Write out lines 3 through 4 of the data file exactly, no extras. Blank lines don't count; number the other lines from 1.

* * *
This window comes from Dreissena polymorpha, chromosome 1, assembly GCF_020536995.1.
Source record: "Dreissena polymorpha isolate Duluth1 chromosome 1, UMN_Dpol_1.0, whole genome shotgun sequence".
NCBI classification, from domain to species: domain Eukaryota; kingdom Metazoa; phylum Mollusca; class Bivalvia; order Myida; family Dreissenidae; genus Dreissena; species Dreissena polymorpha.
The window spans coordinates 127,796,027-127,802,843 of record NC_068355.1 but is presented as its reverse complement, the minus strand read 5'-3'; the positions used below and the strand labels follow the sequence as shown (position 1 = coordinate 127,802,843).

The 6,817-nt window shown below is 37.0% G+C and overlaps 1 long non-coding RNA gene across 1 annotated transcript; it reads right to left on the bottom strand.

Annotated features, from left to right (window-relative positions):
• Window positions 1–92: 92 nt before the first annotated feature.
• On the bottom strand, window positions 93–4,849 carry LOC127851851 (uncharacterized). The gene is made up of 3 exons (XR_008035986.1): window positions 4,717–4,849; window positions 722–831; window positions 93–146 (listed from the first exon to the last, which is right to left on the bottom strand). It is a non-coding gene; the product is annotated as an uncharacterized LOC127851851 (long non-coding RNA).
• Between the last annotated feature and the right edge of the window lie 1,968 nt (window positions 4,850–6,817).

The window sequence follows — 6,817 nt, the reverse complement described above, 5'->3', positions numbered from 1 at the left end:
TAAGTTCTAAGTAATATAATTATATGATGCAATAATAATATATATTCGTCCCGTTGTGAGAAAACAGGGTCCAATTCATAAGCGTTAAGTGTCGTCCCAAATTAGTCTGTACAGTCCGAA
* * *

NCBI classification, from domain to species: domain Eukaryota; kingdom Metazoa; phylum Mollusca; class Bivalvia; order Myida; family Dreissenidae; genus Dreissena; species Dreissena polymorpha.
The window spans coordinates 127,796,027-127,802,843 of record NC_068355.1 but is presented as its reverse complement, the minus strand read 5'-3'; the positions used below and the strand labels follow the sequence as shown (position 1 = coordinate 127,802,843).